To keep the test scientific, the service bureau chose every other name from each list segment. In scientific terms, the A portion of names represented the “control” group and were mailed the “before” catalog; the “test” B group was mailed the catalog with the upgraded paper stock. The goal was for the test group to outperform the control group.

The Outcome

When we analyzed the results of the test, the client and I came to two different conclusions. They concluded the test was a success. After all, there was a marginal increase in response rates driving in a few new customers in some, but not all, of the list segments.

On the other hand, I saw something entirely different.

Yes, results were up slightly in some prospecting segments, but response rates were down in the housefile, especially single buyers segments. This meant it was converting fewer new customers (who were just trying the products) to multibuyers — a key metric and clear indicator of future success.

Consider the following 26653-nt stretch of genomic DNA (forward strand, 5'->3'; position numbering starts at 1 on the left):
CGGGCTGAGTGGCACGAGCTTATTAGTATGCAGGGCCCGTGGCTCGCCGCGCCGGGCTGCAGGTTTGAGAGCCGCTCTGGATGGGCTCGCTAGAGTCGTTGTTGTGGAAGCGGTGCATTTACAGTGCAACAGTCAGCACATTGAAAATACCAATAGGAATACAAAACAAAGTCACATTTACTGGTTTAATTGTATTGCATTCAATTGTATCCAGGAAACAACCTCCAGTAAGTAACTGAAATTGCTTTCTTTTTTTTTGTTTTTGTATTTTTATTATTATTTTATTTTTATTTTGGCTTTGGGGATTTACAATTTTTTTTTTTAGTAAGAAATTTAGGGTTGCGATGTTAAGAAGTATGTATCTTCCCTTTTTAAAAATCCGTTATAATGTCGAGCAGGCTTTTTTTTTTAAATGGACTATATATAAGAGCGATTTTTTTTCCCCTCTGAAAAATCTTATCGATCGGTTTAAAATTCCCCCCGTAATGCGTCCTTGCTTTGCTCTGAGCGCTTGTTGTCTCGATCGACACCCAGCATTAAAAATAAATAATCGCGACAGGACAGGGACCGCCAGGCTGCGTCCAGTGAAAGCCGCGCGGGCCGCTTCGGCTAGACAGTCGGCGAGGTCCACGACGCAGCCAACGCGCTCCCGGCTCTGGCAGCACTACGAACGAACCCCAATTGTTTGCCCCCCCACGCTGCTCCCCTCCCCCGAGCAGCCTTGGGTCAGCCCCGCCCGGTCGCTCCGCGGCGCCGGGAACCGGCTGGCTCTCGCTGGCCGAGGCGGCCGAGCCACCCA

Just as important, the incremental cost of the higher grade of paper was not covered by the slight bump in sales. Prospects were costing more to acquire, and the mailer was losing slightly more money up front — money that would have to be made up in future mailings and orders. Customers were accounting for less profit on a per-order basis.

So who was right?

The client at that point was willing to lose a bit more up front to increase sales and put out a sharper-looking product. Eventually, the increased costs would catch up with it, however. The business suffered and the paper grade had to be scaled back.